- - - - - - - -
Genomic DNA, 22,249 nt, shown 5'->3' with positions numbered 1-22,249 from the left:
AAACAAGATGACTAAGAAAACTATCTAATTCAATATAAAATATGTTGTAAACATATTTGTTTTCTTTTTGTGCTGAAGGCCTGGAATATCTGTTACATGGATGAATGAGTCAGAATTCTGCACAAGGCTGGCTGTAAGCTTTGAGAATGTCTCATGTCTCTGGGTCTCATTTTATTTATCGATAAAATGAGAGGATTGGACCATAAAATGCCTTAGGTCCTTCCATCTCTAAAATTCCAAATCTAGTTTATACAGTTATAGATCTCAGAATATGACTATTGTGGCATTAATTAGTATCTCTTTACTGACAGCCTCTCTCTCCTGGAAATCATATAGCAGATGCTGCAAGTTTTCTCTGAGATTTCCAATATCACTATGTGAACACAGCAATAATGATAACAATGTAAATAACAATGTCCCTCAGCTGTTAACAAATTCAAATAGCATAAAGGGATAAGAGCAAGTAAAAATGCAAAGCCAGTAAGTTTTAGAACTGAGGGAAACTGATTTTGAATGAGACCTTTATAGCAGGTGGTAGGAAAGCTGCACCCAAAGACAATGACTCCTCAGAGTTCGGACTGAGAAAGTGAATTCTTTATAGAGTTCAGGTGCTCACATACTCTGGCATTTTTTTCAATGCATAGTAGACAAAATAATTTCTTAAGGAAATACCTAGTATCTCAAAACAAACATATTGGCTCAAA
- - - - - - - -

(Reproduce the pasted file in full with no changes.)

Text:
Genomic DNA, 22,249 nt, shown 5'->3' with positions numbered 1-22,249 from the left:
AAACAAGATGACTAAGAAAACTATCTAATTCAATATAAAATATGTTGTAAACATATTTGTTTTCTTTTTGTGCTGAAGGCCTGGAATATCTGTTACATGGATGAATGAGTCAGAATTCTGCACAAGGCTGGCTGTAAGCTTTGAGAATGTCTCATGTCTCTGGGTCTCATTTTATTTATCGATAAAATGAGAGGATTGGACCATAAAATGCCTTAGGTCCTTCCATCTCTAAAATTCCAAATCTAGTTTATACAGTTATAGATCTCAGAATATGACTATTGTGGCATTAATTAGTATCTCTTTACTGACAGCCTCTCTCTCCTGGAAATCATATAGCAGATGCTGCAAGTTTTCTCTGAGATTTCCAATATCACTATGTGAACACAGCAATAATGATAACAATGTAAATAACAATGTCCCTCAGCTGTTAACAAATTCAAATAGCATAAAGGGATAAGAGCAAGTAAAAATGCAAAGCCAGTAAGTTTTAGAACTGAGGGAAACTGATTTTGAATGAGACCTTTATAGCAGGTGGTAGGAAAGCTGCACCCAAAGACAATGACTCCTCAGAGTTCGGACTGAGAAAGTGAATTCTTTATAGAGTTCAGGTGCTCACATACTCTGGCATTTTTTTCAATGCATAGTAGACAAAATAATTTCTTAAGGAAATACCTAGTATCTCAAAACAAACATATTGGCTCAAA